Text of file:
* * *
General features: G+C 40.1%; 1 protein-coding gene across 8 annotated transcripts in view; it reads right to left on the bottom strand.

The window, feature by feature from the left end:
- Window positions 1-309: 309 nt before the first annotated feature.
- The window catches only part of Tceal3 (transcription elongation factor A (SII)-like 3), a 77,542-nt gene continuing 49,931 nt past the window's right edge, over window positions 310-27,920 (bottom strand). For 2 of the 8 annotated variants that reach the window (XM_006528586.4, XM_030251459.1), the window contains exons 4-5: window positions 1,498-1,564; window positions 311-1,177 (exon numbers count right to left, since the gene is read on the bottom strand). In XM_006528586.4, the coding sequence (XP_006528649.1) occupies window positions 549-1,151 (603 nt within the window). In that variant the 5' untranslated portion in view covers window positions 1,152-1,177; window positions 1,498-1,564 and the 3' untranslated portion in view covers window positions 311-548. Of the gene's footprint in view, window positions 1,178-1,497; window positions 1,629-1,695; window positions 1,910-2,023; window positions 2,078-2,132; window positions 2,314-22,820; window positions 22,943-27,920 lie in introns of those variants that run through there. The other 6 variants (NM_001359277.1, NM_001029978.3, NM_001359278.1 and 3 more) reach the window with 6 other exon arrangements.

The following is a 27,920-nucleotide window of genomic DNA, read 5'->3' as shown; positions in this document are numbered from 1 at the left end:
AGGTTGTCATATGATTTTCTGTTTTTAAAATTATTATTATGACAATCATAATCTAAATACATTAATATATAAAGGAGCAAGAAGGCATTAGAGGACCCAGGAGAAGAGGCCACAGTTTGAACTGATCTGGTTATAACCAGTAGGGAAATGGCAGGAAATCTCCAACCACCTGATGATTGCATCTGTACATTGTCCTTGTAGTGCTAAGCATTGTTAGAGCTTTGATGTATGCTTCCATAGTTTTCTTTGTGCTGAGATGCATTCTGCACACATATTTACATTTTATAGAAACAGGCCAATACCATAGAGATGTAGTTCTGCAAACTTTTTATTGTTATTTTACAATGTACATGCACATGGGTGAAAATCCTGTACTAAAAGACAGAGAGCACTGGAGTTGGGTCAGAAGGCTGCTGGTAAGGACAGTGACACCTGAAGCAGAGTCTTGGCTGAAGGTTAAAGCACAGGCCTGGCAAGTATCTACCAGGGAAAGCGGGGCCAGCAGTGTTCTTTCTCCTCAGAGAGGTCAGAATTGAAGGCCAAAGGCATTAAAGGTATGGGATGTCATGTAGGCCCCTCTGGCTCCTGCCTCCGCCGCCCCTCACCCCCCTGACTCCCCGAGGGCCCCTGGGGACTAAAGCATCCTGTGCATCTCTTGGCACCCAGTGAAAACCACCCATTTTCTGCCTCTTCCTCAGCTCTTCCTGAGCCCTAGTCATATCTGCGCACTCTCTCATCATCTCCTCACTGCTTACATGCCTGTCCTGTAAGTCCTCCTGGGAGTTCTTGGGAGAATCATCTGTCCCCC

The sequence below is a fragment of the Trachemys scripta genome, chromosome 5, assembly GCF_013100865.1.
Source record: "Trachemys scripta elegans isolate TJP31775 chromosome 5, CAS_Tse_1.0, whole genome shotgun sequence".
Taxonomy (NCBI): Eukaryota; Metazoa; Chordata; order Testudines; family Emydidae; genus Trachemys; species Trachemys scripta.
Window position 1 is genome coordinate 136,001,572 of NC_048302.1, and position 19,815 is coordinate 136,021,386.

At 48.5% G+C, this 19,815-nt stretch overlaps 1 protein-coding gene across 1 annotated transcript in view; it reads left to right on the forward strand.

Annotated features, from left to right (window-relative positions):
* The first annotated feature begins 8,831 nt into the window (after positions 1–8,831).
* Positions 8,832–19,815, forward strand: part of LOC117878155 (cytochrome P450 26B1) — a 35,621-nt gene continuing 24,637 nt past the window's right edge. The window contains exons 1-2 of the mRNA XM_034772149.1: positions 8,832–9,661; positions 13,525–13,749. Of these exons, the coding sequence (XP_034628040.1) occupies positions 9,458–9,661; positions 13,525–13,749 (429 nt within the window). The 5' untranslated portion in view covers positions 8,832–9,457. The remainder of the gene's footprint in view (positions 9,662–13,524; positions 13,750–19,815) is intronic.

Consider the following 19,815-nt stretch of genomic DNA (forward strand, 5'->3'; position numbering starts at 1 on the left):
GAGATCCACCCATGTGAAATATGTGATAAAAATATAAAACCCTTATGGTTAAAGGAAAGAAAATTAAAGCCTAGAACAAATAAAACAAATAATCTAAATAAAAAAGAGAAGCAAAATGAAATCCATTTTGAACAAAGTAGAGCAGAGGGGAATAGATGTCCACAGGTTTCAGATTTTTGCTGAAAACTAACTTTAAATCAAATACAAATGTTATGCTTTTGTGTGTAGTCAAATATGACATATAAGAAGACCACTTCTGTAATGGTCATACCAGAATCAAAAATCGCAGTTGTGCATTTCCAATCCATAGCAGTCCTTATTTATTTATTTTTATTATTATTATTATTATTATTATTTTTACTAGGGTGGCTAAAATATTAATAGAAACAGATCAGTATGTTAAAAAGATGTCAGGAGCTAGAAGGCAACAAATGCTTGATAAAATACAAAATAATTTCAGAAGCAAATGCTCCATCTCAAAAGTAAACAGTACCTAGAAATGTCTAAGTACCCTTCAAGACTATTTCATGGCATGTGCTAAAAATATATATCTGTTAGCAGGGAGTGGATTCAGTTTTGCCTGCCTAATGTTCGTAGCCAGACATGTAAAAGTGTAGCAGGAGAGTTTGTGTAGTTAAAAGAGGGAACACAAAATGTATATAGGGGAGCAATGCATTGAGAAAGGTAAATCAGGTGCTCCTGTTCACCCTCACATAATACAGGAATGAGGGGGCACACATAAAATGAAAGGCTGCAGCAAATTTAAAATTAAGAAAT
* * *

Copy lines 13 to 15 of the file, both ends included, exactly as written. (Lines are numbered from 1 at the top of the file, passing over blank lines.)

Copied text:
* The first annotated feature begins 8,831 nt into the window (after positions 1–8,831).
* Positions 8,832–19,815, forward strand: part of LOC117878155 (cytochrome P450 26B1) — a 35,621-nt gene continuing 24,637 nt past the window's right edge. The window contains exons 1-2 of the mRNA XM_034772149.1: positions 8,832–9,661; positions 13,525–13,749. Of these exons, the coding sequence (XP_034628040.1) occupies positions 9,458–9,661; positions 13,525–13,749 (429 nt within the window). The 5' untranslated portion in view covers positions 8,832–9,457. The remainder of the gene's footprint in view (positions 9,662–13,524; positions 13,750–19,815) is intronic.

Consider the following 19,815-nt stretch of genomic DNA (forward strand, 5'->3'; position numbering starts at 1 on the left):